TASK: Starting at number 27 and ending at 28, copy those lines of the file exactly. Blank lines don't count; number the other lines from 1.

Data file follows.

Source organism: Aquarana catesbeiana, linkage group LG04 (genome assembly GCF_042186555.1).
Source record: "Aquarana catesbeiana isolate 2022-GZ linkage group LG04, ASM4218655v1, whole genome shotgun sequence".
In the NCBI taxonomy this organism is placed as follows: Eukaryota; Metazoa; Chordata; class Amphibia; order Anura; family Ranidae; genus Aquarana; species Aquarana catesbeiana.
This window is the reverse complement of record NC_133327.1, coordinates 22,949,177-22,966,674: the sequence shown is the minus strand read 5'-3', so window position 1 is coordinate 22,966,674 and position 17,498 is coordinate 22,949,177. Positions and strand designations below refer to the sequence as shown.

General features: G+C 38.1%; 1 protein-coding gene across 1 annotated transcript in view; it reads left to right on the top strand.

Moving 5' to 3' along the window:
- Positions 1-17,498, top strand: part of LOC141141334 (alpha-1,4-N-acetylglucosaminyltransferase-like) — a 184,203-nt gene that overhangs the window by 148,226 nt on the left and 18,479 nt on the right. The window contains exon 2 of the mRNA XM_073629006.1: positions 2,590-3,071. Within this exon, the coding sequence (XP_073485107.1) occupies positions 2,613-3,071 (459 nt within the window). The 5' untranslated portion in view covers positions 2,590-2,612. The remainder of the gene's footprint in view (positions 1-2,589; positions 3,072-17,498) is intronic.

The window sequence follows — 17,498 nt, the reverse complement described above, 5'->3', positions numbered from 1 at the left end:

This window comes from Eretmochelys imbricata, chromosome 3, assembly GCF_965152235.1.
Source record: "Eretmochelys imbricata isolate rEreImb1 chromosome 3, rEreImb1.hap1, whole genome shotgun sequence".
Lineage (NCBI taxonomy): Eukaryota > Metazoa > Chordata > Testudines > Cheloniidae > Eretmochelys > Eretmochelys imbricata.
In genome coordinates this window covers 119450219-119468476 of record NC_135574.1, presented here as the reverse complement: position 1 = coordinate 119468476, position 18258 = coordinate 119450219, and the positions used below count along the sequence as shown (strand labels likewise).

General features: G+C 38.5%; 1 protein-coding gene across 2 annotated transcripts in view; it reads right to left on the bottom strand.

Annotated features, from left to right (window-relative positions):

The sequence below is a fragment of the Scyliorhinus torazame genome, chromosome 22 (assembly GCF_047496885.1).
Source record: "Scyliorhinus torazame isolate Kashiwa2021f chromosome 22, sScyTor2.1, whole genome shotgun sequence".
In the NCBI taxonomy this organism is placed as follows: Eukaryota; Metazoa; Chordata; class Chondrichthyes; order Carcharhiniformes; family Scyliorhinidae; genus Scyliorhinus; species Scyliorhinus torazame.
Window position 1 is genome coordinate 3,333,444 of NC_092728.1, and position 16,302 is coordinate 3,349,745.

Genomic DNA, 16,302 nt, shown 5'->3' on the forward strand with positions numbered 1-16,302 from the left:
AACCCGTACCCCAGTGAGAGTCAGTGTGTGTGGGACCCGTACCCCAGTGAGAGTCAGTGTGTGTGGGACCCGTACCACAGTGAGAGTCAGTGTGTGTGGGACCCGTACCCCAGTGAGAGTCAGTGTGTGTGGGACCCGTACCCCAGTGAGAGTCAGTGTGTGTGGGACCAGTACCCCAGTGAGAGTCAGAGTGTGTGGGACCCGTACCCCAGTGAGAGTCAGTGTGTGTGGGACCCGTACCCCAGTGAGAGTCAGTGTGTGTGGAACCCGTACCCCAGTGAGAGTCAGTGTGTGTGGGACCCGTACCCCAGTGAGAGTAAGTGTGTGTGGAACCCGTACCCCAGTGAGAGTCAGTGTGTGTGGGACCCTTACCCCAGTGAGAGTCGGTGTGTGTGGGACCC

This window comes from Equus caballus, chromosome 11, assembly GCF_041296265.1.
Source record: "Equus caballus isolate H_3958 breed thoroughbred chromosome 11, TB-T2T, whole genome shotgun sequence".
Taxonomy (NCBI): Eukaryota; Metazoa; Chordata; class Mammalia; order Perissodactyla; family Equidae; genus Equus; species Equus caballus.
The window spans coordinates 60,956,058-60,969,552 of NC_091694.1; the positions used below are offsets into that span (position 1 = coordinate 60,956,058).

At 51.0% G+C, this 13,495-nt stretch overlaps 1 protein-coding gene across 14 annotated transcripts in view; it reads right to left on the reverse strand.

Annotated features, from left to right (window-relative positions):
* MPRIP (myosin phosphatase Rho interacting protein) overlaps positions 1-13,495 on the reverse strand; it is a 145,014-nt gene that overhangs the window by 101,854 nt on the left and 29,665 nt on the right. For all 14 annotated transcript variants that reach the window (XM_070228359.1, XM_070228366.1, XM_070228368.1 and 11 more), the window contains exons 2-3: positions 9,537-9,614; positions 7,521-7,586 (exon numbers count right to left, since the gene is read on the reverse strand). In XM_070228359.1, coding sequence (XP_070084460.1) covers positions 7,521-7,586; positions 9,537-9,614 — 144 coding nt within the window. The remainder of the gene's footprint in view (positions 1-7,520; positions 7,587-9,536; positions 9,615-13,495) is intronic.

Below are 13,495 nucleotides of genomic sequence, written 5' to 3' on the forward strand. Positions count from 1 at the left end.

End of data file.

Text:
* MPRIP (myosin phosphatase Rho interacting protein) overlaps positions 1-13,495 on the reverse strand; it is a 145,014-nt gene that overhangs the window by 101,854 nt on the left and 29,665 nt on the right. For all 14 annotated transcript variants that reach the window (XM_070228359.1, XM_070228366.1, XM_070228368.1 and 11 more), the window contains exons 2-3: positions 9,537-9,614; positions 7,521-7,586 (exon numbers count right to left, since the gene is read on the reverse strand). In XM_070228359.1, coding sequence (XP_070084460.1) covers positions 7,521-7,586; positions 9,537-9,614 — 144 coding nt within the window. The remainder of the gene's footprint in view (positions 1-7,520; positions 7,587-9,536; positions 9,615-13,495) is intronic.

Below are 13,495 nucleotides of genomic sequence, written 5' to 3' on the forward strand. Positions count from 1 at the left end.